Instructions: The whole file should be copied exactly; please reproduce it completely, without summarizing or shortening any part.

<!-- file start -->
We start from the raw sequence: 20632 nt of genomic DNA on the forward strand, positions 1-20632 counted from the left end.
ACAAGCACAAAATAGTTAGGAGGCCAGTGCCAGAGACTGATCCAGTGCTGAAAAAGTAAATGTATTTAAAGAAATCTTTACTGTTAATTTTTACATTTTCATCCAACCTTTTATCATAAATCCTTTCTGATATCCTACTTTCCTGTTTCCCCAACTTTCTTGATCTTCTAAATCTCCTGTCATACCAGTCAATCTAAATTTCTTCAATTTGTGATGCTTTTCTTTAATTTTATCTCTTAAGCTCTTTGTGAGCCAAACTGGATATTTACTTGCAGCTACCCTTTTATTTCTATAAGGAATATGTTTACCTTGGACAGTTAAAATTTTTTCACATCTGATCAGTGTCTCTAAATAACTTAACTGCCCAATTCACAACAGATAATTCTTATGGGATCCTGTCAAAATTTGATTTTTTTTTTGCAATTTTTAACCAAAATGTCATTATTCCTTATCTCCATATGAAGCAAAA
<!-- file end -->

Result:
We start from the raw sequence: 20632 nt of genomic DNA on the forward strand, positions 1-20632 counted from the left end.
ACAAGCACAAAATAGTTAGGAGGCCAGTGCCAGAGACTGATCCAGTGCTGAAAAAGTAAATGTATTTAAAGAAATCTTTACTGTTAATTTTTACATTTTCATCCAACCTTTTATCATAAATCCTTTCTGATATCCTACTTTCCTGTTTCCCCAACTTTCTTGATCTTCTAAATCTCCTGTCATACCAGTCAATCTAAATTTCTTCAATTTGTGATGCTTTTCTTTAATTTTATCTCTTAAGCTCTTTGTGAGCCAAACTGGATATTTACTTGCAGCTACCCTTTTATTTCTATAAGGAATATGTTTACCTTGGACAGTTAAAATTTTTTCACATCTGATCAGTGTCTCTAAATAACTTAACTGCCCAATTCACAACAGATAATTCTTATGGGATCCTGTCAAAATTTGATTTTTTTTTTGCAATTTTTAACCAAAATGTCATTATTCCTTATCTCCATATGAAGCAAAA